Your Own Back Yard – Michael Gillan Maxwell

Visual Art – Creative Writing – Social Commentary



Guest Reviewer Sarah Lilius Reviews “The Burn Poems” by Lynn Strongin

MadHat Drive-by Book Reviews is pleased to welcome Guest Reviewer Sarah Lilius who offers us her review of Lynn Strongin’s latest collection: “The Burn Poems,” published by Headmistress Press.

The Burn Poems front

Review of This Wasted Land by Marc Vincenz on Heavy Feather Review

My review of This Wasted Land by Marc Vincenz annotated by Tom Bradley is published on Heavy Feather Review. 

Thanks to Jason Teale for publishing my review.


Exquisite Duet: Matthew Nadelson and Michael Gillan Maxwell

Thanks to Meg Tuite and Jen Michalski for publishing my poem “Along Your Golden Coast” in JMWW’S “Exquisite Duets”. I am also honored to be on the same bill as Matthew Nadelson. Thank you, thank you!


the-duetExquisite Duet (formerly Exquisite Quartet) is not so much a composition between two writers, but rather something created within the murky midlands of each author’s mind, yet set off by the same first sentence. Meg Tuite chooses two writers each month and gives them a first sentence to start with and a 250-word limit to finish an exquisitely mesmerizing story or poem. These duet-dueling writers will craft two completely different cosmos that have rotated, pitched, and blasted from the depths of their cerebral cortex to the twitching nerve endings of their digits onto dueling keyboards and separate screens until their sublime duet is prepared to see the light of an audience.

Enfermera Dolorosa

by Matthew Nadelson

You drag your fingers through my life

the way that needle of a nurse pinned me down,

and grinning, asked a 19 year old me,

“How does that feel?” as she, allegedly

in order…

View original post 636 more words





Chauncy In Formal wear


Ollie in Formal Wear












Hello and welcome to our first edition of: DogTalk on DogTalk Radio! The internet radio show by dogs, for dogs. (BDFD.)

So pull up your dog beds and get ready for a fun filled hour of howlin’, yowlin’ , scratchin’ & lickin’ and just a whole lot of fun spewing plain old fashioned doggerel.

DogTalk on DogTalk Radio has been transcribed and translated into human English by Michael Gillan Maxwell.

So, without further adieu, let us introduce the hosts of DOGTALK, Chauncy and Ollie!

Chauncy: “Hello everyone and welcome to our inaugural broadcast of DogTalk!”

Ollie: “Yeah, what he said. Wait! I heard a noise! What the fuck IS that in our yard? I think it’s Sasquatch! It MUST be Sasquatch! We’re ALL gonna die! Hoooowl! Yoooooowl!”

Chauncy: “As you can see, my sidekick is a bit of an “excitable boy”! It’s just a case of the jitters because this is our first broadcast. He’ll settle down. But I just wanna say, you’ll never find a better wingman, er, I mean “wingdog” than this little feller!”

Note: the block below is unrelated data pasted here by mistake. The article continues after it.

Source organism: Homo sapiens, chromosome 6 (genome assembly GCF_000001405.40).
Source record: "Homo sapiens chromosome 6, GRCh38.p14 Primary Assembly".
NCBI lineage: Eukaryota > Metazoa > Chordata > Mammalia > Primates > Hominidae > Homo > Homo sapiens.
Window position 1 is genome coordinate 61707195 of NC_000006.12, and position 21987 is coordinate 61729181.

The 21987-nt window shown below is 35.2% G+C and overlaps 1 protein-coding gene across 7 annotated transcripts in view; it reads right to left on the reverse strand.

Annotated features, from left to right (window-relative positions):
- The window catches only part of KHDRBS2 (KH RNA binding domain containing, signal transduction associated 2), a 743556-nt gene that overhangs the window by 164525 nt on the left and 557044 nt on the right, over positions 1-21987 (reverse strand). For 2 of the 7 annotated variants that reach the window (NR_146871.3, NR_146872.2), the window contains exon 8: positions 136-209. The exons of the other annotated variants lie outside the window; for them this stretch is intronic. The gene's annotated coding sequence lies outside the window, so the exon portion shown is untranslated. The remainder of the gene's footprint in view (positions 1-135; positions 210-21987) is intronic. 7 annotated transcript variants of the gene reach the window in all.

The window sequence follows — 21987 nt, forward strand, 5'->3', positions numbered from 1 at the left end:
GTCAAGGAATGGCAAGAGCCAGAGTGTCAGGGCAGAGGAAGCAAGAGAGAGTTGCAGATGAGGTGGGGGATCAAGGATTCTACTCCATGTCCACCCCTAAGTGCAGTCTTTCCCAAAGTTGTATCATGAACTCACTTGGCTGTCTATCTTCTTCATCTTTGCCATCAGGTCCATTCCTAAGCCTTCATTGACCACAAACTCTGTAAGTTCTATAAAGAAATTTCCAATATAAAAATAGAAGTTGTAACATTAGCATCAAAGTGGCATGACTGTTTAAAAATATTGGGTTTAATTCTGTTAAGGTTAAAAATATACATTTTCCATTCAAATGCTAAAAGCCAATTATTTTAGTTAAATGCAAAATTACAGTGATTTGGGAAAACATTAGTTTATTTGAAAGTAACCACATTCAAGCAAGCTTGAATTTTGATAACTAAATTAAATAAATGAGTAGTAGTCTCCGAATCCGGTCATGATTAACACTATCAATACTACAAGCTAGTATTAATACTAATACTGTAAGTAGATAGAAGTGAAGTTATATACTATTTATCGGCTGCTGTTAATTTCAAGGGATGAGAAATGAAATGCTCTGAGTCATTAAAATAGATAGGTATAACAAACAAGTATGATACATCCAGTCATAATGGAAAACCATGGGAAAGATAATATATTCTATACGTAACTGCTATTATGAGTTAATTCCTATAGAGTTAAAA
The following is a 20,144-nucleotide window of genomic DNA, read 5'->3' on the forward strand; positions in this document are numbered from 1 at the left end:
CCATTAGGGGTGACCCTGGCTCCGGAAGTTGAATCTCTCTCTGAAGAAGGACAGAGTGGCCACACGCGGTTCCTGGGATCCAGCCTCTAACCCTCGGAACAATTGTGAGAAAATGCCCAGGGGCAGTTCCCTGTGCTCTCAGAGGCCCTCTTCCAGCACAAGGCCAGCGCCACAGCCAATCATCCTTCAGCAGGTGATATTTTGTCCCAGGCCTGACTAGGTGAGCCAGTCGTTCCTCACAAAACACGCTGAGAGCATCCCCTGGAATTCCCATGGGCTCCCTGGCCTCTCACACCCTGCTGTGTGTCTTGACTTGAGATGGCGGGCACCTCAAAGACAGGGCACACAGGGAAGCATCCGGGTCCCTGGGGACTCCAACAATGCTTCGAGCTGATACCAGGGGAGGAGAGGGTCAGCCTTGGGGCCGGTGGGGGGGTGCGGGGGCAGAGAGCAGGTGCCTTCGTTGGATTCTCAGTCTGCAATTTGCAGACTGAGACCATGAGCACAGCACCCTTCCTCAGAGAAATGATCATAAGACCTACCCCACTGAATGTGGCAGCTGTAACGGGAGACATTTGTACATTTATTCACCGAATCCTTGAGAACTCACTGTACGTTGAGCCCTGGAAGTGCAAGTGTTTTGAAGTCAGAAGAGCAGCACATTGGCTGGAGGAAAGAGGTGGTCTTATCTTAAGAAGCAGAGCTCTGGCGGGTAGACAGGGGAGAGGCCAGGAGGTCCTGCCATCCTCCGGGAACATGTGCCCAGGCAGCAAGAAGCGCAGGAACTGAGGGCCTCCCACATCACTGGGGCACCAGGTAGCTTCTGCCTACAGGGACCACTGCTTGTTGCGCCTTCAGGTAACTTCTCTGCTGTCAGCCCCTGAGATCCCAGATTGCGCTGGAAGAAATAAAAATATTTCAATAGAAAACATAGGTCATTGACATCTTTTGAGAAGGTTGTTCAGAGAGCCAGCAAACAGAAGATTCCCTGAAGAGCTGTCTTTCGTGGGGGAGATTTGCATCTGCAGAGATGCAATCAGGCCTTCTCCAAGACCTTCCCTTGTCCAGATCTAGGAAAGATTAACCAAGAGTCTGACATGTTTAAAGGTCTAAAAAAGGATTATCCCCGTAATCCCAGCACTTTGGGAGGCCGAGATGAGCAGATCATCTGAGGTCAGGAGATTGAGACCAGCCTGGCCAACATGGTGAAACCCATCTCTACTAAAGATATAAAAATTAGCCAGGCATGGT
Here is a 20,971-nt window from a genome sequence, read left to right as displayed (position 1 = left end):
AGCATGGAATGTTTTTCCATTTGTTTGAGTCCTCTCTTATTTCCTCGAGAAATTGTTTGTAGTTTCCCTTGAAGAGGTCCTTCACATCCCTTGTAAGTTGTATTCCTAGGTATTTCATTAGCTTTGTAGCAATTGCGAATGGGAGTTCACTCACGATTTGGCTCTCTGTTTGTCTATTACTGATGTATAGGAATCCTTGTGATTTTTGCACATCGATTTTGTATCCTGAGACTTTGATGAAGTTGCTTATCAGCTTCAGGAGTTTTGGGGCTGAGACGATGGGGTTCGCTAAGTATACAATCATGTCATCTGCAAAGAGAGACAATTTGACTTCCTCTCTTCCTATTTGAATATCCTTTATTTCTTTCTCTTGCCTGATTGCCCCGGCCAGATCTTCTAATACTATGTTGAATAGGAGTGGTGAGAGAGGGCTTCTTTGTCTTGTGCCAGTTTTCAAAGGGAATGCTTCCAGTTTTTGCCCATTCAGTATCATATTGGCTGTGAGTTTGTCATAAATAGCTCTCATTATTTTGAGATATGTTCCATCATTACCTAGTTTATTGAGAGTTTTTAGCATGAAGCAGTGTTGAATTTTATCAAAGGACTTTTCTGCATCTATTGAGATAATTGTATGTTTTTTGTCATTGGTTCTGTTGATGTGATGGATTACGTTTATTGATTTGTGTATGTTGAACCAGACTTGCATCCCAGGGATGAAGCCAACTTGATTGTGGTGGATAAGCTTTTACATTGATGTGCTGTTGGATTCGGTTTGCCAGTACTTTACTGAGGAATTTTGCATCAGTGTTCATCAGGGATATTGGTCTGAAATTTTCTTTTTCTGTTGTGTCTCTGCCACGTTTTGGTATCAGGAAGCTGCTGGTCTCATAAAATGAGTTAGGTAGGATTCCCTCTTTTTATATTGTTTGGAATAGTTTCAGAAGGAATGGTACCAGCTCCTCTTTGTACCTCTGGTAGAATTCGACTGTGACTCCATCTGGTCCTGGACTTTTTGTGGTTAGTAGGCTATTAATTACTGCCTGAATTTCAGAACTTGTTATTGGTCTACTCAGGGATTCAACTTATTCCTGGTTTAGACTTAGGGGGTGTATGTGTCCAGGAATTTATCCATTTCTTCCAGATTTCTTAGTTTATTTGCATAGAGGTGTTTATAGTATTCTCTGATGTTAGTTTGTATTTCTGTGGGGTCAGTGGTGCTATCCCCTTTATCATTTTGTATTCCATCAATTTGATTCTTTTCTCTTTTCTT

Chauncy: “ So, Ollie, now that you’ve caught your breath, the switchboard is lighting up, would you like to take the first call?”

Ollie: “Don’t mind if I do! Hello Caller. This is Ollie on DogTalk. Go ahead. I’m listening.”

Caller: “Yeah, Ollie. Thanks fer takin’ my call. This is Bert. I’m a mutt and an outside dog. I think I’m in love with a Cocker Spaniel, but she’s too rich for my blood. Whaddya think I can do?”

Ollie: “ Sorry Bert, but we’re Cocker Spaniels too. Forgive my impertinence, but this is just friggin’ “Lady and the Tramp” all over again. Sorry dude, but life ain’t no Disney fantasyland. Everybody loves us, but, let’s face it, half the time we’re just mean sons of bitches, or in some cases, just plain mean bitches. The best advice I can give is to go after another dog in the same social stratosphere as you. Is that even a thing? I don’t know, but I think you know what I mean. I know that’s not what you want to hear, but believe me, you’ll be happier in the long run. Thanks for calling DogTalk Bert! Keep on yowlin’!”

Chauncy: “Well can you believe it? We’ve already run out of time! But ~ really~ what is “time” to a dog? This show may have lasted minutes, or it may have lasted hours, even days. Who knows, when you’re dealing with “Dog Time”!

Until we sniff again,

This is Chauncy, signing off

Ollie, running over the hills and far away!

(Theme music and barking dogs)

Outro: “You have been listening to DogTalk on DogTalk Radio with Chauncy and Ollie. To get notifications of all upcoming broadcasts, send pee mail to the nearest tree or fire hydrant c/o Dogtalk Radio.” We welcome all your queries, questions and issues. You can contact us via this website or send us a tweet or a text or a pee mail to:












“Long Gone And Never Coming Back” is published in Literary Orphans


Long Gone And Never Coming Back is published in the current issue of Literary Orphans.

I am thrilled to have my piece “Long Gone And Never Coming Back” published in the current issue of Literary Orphans. Thank you Editor Mike Joyce and everyone else who works so diligently behind the scenes to make this happen. I’m especially knocked out by the brilliant pairing of visual art with writing. The brilliant photography of Charles Simms turned my piece into a movie! This issue is full of fascinating interviews, book reviews, essays and compelling fiction, poetry and art!


Back Roads and Far Away Places Volume III

Back Roads and Far Away Places Volume III.

Tagged: “My Writing Process”

Lunch Laddy at the Dirt Track Races
Writing at the Dirt Track Races

Tagged: “My Writing Process”

“My Writing Process” is an ongoing series in which authors “tag” each other to answer some questions about their work. Robert Vaughan invited me to participate. Initially I declined, but reading Robert Vaughan’s and Bud Smith’s responses to these questions kind of got the wheels turning. I have always been fascinated by the creative process and it seems to be different for each individual.